May 24, 2011

With a push from Sarah, she rides

Elizabeth Kester will test the limits of her endurance, in honor of her niece,
Sarah Heath, during this year's Pan-Mass Challenge.
Union Leader Correspondent
Elizabeth Kester with her niece, Sarah Heath, during a
Pedal Partner gathering at Fenway Park.
LONDONDERRY -- As uncomfortably familiar as we are with the ravages of cancer, there is something about the stories of inspiration that rise up from the depths of cancer’s despair that help heal the soul.
Elizabeth Kester of Londonderry has been inspired by her 14-year-old niece,
 Sarah Heath, a cancer survivor.
While Kester is no athlete, she knew she had to do something to match Sarah’s will to live when she fought her way back from acute lymphoblastic leukemia in 2007. Kester wanted to find a way to push her own body to the edge of her comfort zone, a symbolic nod to all that Sarah had endured.
 Kester asked her husband, Eric, for a bike for Christmas. Her goal was to ride in this year’s Pan-Massachusetts Challenge Bike-a-Thon, which benefits the Jimmy Fund of the Dana Farber Cancer Institute in Boston.

A snowy winter and wobbly legs have made training tougher than expected, but her plan is to pedal the route that covers 84 grueling miles, raising $3,000 for cancer research.
“I don’t know what possessed me. I’m not an avid cyclist. I hadn’t ridden a bike in years. But I decided a few years ago to choose one big effort and do something that was bigger than me, in my life,” said Kester.
She’s sort of worked her way up to being ready for the bike marathon that will take her from Wellesley to Bourne. While her niece was still recovering from chemo, Kester and her sister Melissa Heath — Sarah’s mom — did the Susan G. Komen Three-Day for a Cure walk. “Torturous but awesome, to be caught up in the energy,” Kester said of the 60-mile bonding experience.
The next year they did a Dana Farber fundraising marathon.
“Sarah taught us to never give up, to never give in and to always do something good, despite the difficulties that may surround you,” said Kester, a registered nurse who works in labor and delivery at The Mom’s Place at Catholic Medical Center.
In the context of her work she is confounded daily by the miracle of birth and the joys of motherhood. Another reason her niece’s cancer diagnosis at the age of 10 made no sense in her world.
“It was one of those moments that truly does change your life. Melissa is my only sister. Sarah is my sister’s oldest child — she was pregnant with Sarah when my husband and I first met. Sarah was our flower girl when we got married. She was the closest to a daughter that we could have had, until we had a daughter of our own. She’s always been an intimate part of our lives. When you hear the word ‘cancer,’ it’s like someone reaches into your chest and pulls something out,” Kester said.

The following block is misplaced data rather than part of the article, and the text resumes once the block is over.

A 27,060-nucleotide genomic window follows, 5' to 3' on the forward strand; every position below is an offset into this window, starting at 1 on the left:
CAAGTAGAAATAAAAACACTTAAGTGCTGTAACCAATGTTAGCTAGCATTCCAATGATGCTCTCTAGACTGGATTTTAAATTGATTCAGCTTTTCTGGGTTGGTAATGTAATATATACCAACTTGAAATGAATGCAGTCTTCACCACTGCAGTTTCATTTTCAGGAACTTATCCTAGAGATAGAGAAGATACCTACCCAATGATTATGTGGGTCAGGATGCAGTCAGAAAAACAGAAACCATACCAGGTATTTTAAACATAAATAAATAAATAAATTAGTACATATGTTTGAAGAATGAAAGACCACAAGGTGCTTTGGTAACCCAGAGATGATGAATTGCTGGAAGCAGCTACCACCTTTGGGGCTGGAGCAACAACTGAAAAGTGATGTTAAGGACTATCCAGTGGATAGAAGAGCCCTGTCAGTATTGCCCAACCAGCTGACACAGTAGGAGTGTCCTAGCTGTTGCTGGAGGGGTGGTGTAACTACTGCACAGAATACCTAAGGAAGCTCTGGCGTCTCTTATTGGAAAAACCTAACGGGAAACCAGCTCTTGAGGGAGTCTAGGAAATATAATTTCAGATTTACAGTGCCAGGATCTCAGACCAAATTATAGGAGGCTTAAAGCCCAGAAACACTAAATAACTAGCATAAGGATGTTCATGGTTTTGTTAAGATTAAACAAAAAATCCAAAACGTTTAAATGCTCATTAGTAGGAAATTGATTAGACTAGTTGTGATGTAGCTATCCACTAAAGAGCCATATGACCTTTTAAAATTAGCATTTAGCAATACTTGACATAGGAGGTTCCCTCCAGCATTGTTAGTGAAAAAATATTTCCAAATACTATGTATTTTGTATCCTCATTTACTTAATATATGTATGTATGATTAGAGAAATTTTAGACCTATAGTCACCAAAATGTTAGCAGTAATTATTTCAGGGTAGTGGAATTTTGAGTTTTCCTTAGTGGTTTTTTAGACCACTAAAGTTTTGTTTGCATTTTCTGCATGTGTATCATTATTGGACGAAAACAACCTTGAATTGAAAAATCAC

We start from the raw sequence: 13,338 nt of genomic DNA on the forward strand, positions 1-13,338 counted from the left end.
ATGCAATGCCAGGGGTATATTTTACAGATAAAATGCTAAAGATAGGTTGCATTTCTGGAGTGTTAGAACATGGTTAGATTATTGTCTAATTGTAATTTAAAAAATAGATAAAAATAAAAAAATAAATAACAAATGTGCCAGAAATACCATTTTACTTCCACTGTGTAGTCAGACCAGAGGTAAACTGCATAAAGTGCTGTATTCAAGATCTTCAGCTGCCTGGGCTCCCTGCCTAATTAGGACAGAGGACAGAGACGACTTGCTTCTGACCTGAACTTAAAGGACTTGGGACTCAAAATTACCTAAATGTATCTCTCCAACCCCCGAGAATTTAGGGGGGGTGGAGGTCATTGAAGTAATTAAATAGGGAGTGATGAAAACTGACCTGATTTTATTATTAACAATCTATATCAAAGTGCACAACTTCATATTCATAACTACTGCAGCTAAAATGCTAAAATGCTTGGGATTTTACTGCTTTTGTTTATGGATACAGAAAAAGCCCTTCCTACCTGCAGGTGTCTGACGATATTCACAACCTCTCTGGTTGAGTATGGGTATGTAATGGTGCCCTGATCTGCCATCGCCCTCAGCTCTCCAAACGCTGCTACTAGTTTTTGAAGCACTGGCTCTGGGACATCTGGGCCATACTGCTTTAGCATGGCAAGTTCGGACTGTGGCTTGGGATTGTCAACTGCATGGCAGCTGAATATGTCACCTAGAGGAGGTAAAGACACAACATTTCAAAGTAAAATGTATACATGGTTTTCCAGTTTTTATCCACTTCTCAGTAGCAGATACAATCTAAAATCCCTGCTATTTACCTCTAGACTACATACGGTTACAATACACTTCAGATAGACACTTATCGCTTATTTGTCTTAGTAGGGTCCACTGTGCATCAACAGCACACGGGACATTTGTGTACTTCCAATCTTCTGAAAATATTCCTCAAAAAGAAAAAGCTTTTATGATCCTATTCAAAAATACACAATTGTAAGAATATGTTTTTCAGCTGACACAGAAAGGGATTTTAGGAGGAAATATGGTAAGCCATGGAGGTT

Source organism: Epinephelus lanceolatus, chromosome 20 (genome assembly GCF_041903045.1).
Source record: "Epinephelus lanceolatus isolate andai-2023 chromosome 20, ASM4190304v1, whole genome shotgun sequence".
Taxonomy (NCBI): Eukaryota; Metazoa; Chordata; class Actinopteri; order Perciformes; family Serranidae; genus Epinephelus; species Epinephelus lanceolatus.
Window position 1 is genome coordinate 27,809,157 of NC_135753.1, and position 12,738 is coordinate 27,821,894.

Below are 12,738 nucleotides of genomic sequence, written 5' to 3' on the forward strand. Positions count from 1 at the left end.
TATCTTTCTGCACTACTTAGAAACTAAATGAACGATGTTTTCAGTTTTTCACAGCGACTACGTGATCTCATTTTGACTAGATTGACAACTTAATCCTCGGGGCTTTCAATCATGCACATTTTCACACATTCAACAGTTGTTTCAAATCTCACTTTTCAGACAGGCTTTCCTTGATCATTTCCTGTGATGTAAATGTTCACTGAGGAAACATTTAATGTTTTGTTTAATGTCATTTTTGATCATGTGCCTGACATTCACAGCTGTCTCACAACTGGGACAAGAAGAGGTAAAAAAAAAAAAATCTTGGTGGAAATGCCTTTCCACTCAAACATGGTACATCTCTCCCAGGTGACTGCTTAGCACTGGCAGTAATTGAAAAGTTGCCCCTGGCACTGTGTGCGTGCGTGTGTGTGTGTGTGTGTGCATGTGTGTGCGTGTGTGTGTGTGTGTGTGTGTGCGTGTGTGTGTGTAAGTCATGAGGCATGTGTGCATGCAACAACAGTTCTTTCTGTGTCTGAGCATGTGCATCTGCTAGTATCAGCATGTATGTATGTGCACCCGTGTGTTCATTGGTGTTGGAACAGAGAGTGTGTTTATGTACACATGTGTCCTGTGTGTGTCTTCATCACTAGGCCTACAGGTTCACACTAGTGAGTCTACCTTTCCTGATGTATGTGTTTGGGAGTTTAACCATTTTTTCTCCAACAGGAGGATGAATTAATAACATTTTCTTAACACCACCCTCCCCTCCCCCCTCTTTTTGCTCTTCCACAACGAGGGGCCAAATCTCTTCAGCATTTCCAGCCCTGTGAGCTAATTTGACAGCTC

She was still in nursing school when Sarah was diagnosed. But she put her own life on the back burner, making sure she was on call so that whenever her sister needed someone to lean on, she 
was there.
“Elizabeth was my rock,” said Heath, who said it was Kester who updated the Internet-based CarePages that let everyone know Sarah’s progress during treatment at Children’s Hospital in Boston.
“I was overwhelmed with everything that was going on with Sarah, and so Elizabeth took care of a lot of the day-today stuff. And she was in her last year of nursing school at the time, something I can really appreciate now,” said Heath, who since then, gave up her day job for nursing school, following in her sister’s footsteps. “Cancer changes your perspective on what’s important. Honestly, some kids we met through Sarah’s journey, unfortunately, their outcome wasn’t as good. You learn that for some, the only enjoyment they get to have while they’re struggling through cancer treatment is the chance to go to camp, or Make-A-Wish, before they are gone — all things that are made possible through fundraisers, like the Pan-Mass,” Heath said. “I vowed that if I could be there to help another parent through the difficult times, I would — and
 that’s something I hope I can do, as a nurse.”
Heath said many family members of cancer survivors not only want to participate in fundraisers but almost feel they have to, as a way of working through the stress and turmoil wrought by the disease.
“What my sister is doing — what we’re all doing — is part of the healing process. By learning how to give back, you learn how to pay it forward,” Heath said.
Kester and her husband, Eric, are hosting a fundraising Retro Rock the ‘80s Party June 3 at 7 p.m. at Jillian’s in Manchester to help reach the $3,000 fundraising goal.
“The one thing I really feel good about is that 100 percent of the money raised for the Pan-Mass Challenge goes to the Jimmy Fund, not administrative costs or race jerseys. I like being able to tell people that, and I think it’s part of why it’s so successful,” Kester said. “Their goal this year is to raise $34 million, and I’m just really happy to be part of it.”
For those not quite ready to publicly revisit the 1980s, donations to sponsor Kester can also be made online at

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